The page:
The Jakarta Post
An oil palm plantation land conversion case in Langkat, North Sumatra, has dragged into the mix a family involved in politics and business in the province.
The case emerged when the police named Musa Idishah, the son of palm oil businessman and philanthropist Anif Shah, a suspect in relation to the alleged conversion of 366 hectares in the regency’s three districts—Sei Lepan, West Brandan, Besitang—which the police claimed to be protected forest areas.
Idishah, the director of PT Anugerah Langkat Makmur (ALAM), is accused of violating Law No. 18/2013 on the prevention of forest clearing and destruction, Law No. 39/2014 on plantations and Law No. 32/2009 on environmental protection and management.
The case is the first to implicate members of the family, which has been involved in the palm oil and property business for two generations.
North Sumatra Deputy Governor Musa Rajekshah, who is also Idishah’s brother, said his family would cooperate with police, but maintained that ALAM and his brother had done nothing wrong since they had obtained the necessary permits for the plantation.
“There are many plantation companies in the location. If the same regulation is applied, why would only one company come up [as a suspect]?” he questioned.
The businessman-cum-politician has also been summoned as a witness in the case as a former director of the company.
Anif, the patriarch of the family, has made his fortune mainly through the palm oil and property business. Along with ALAM, he also founded PT Anugerah Sawindo and the Alam Group. His family is also in control of several housing areas in the province, including the affluent Cemara Asri.
He also runs the Haji Anif and Anugerah Pendidikan Indonesia foundations, which are committed to the welfare of students and teachers.
The family entered the local political scene after Rajekshah secured a victory in the gubernatorial election last year alongside former army strategic reserves commander Edy Rahmayadi.
They were supported by the Gerindra Party, the Prosperous Justice Party (PKS), the Golkar Party, the National Mandate Party (PAN) and the NasDem Party.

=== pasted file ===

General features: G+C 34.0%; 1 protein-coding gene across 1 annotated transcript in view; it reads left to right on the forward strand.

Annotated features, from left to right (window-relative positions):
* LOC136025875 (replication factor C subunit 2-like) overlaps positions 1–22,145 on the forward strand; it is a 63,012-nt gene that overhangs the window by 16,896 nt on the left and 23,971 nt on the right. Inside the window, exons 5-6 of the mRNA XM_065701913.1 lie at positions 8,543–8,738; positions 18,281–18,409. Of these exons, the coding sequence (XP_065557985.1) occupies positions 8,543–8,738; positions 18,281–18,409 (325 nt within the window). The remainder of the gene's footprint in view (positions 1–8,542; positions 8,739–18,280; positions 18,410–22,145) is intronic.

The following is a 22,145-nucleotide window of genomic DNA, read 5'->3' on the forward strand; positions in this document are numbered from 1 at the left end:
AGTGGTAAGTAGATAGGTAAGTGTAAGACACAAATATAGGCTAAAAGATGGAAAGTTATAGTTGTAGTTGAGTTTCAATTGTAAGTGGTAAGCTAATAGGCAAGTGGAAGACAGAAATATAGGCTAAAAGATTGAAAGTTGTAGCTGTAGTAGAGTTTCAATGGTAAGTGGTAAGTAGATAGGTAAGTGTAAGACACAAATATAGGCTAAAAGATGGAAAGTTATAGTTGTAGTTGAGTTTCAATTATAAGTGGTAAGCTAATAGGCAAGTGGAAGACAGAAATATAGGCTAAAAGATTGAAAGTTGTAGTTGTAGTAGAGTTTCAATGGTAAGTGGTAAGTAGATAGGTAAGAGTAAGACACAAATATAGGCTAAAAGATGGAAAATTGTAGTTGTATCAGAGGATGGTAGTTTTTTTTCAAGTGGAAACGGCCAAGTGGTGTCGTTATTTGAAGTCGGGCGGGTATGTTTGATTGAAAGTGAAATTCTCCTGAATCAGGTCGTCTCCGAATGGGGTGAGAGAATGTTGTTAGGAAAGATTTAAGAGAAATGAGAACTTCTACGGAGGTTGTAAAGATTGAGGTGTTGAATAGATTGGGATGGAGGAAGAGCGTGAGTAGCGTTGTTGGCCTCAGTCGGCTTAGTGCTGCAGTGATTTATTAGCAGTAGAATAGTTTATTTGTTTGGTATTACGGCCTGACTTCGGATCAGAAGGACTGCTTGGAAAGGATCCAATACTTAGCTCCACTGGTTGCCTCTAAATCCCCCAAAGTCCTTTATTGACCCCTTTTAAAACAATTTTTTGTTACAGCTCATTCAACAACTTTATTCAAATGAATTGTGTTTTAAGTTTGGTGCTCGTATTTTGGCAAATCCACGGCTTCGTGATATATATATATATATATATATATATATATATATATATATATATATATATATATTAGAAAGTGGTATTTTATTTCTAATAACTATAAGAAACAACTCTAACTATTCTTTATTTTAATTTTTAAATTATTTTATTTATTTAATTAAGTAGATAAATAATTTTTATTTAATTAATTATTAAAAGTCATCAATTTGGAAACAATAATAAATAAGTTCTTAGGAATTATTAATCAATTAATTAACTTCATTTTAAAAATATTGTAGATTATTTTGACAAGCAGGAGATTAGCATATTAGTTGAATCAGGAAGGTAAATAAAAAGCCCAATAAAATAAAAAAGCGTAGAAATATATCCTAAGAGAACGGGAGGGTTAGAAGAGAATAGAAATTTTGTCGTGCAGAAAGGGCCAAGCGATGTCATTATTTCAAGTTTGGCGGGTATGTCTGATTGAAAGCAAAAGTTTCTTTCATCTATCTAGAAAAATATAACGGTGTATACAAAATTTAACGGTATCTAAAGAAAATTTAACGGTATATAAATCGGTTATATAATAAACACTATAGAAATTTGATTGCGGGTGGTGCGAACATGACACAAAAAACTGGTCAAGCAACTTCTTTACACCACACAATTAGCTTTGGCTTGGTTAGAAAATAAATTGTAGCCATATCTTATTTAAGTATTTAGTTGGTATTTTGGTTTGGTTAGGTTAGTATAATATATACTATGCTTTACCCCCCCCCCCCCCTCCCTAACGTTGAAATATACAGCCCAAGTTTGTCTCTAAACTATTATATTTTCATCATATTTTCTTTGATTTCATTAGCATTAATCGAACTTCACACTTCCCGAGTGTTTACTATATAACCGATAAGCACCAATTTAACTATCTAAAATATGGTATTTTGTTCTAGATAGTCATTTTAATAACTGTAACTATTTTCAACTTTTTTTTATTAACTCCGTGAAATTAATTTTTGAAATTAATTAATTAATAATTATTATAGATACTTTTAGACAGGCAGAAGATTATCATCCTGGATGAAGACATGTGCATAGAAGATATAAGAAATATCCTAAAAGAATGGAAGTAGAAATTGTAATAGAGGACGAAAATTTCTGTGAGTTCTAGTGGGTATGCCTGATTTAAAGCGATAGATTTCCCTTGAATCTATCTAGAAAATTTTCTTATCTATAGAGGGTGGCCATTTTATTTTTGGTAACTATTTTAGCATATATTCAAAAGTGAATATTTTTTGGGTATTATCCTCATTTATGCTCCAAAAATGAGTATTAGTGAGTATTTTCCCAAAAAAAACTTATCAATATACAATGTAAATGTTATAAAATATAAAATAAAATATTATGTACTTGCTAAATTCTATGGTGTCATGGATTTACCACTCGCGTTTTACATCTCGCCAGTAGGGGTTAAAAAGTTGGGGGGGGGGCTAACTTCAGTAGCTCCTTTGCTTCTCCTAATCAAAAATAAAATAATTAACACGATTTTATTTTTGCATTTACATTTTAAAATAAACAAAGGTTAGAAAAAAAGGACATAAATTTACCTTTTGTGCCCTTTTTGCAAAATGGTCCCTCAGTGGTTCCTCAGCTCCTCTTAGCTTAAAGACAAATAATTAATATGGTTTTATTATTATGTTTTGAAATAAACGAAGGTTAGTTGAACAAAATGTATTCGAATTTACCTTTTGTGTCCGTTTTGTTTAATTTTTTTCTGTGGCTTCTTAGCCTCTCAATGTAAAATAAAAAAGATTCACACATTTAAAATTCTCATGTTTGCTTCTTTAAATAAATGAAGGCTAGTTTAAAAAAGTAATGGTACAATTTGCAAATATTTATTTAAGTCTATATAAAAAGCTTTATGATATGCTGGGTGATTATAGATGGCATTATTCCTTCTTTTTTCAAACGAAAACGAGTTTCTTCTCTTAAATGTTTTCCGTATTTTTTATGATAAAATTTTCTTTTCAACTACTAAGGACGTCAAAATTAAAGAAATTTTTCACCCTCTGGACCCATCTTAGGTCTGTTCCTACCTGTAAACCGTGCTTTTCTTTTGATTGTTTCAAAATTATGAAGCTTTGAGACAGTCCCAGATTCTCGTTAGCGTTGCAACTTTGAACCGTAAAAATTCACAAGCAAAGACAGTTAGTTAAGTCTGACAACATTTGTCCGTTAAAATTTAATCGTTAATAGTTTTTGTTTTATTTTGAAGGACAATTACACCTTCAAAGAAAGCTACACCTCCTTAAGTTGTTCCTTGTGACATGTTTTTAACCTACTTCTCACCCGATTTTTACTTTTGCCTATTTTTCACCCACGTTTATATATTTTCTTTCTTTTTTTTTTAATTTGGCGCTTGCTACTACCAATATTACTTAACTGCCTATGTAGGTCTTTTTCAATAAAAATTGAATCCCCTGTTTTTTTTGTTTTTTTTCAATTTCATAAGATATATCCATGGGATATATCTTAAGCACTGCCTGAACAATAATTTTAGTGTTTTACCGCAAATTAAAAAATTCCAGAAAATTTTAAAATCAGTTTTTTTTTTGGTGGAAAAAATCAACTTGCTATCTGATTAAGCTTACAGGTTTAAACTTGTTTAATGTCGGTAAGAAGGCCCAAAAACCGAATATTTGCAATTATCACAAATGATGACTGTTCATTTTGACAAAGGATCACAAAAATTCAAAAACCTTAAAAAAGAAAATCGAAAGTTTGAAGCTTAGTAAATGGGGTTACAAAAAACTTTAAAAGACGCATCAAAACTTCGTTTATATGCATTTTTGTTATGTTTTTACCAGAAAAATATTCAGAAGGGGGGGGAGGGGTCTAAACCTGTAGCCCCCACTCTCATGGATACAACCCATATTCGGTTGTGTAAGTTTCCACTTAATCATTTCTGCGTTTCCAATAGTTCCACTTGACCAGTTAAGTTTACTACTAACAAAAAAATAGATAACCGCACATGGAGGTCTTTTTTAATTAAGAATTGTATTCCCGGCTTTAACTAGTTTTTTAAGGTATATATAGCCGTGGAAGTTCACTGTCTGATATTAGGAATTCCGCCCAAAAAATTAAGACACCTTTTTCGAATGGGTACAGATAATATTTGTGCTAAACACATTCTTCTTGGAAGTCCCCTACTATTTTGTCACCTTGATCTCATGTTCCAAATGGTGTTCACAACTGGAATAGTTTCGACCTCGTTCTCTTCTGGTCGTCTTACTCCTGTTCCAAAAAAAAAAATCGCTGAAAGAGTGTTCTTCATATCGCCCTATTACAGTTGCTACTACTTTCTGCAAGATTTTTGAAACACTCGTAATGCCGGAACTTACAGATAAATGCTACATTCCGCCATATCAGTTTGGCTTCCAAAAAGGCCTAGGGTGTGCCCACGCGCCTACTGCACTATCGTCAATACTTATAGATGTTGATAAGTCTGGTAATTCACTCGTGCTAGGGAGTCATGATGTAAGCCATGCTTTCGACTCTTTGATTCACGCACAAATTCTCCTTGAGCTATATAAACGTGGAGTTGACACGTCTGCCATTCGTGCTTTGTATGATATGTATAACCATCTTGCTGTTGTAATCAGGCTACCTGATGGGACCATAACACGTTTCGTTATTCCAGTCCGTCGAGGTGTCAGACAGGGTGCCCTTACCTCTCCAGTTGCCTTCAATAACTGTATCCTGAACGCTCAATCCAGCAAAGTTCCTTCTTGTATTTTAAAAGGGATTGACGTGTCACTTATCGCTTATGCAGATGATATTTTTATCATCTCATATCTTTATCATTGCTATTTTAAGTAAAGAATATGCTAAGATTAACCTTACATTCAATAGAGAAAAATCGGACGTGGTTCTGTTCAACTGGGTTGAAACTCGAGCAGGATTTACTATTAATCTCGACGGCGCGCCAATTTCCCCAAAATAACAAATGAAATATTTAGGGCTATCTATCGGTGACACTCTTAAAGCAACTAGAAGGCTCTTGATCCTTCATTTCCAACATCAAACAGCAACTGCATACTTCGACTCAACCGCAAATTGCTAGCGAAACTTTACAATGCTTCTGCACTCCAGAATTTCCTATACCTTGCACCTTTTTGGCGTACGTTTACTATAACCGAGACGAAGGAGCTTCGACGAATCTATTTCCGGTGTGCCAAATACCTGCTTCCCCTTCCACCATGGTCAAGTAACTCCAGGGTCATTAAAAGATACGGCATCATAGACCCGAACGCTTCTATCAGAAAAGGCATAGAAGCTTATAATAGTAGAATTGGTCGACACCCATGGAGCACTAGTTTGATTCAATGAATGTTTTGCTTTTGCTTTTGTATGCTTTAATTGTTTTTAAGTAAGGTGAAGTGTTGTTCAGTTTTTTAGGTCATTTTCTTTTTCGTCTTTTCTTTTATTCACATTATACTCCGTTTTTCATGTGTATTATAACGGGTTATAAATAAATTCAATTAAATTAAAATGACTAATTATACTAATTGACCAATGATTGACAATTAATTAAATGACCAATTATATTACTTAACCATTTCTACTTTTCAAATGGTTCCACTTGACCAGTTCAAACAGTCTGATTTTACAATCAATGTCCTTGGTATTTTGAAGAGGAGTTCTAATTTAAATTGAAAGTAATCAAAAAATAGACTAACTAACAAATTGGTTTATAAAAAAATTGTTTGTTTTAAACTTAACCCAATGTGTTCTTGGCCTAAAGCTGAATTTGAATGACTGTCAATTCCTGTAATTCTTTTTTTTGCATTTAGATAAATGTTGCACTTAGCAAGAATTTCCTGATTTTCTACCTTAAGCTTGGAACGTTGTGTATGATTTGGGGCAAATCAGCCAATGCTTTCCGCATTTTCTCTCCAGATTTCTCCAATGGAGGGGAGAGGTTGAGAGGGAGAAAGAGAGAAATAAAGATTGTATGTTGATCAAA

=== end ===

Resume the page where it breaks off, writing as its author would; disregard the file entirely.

The family’s business had faced accusations regarding land ownership previously. Among accusations emerged in 2013, when Anugerah Sawindo was accused of fraudulent land acquisition in Sampali village, Deli Serdang. The case was reported to the Corruption Eradication Commission (KPK) but there was no follow up.
The case related to ALAM has been surrounded by controversy because many parties, including relevant local agencies, have said that the land mentioned in the case was permitted to be used for plantations since it was located in production forests.
North Sumatra Forestry Agency head Harlen Purba said ALAM’s plantation in Langkat was on “limited production forest” areas, in which only selective logging could be carried. Concession holders are not allowed to cut down all trees in the forests under this category because it will make the areas, usually located on hills or mountain slopes, prone to floods and landslides.
Harlen was also puzzled by the case since there were other companies and residents that operated plantations in the area.
“There are other parties aside from ALAM that cultivate the production areas,” said Harlen.
There has been speculation that the case came to light on account of the family’s support for presidential candidate Prabowo Subianto, after a 17-minute video went viral recently about a raid at the family’s house.
In the video, a woman who recorded the raid could be seen confronting police members. “[The reason for this case is] not clear, right? We are obliged to vote for [candidate number] one but we refused, so this is why you all have come here, right? Traitor,” the woman in the video says to the police in anger. She was referring to the candidacy number of incumbent President Joko “Jokowi” Widodo.
The police later identified the woman recording the video as Wara, the daughter of Anif. They have summoned her for questioning, but she has fled the country.
Despite the support of Jokowi’s opposition parties—Gerindra, the PKS and PAN, Edy and Rajekshah said they remained neutral in the April presidential and legislative elections.
Political observer Sublihar from the Medan-based North Sumatra University said that while Idishah and his company might have violated the law, the timing of the case had caused people to link it to the elections.
“It is better for the police to proceed with the case after the April elections,” he said.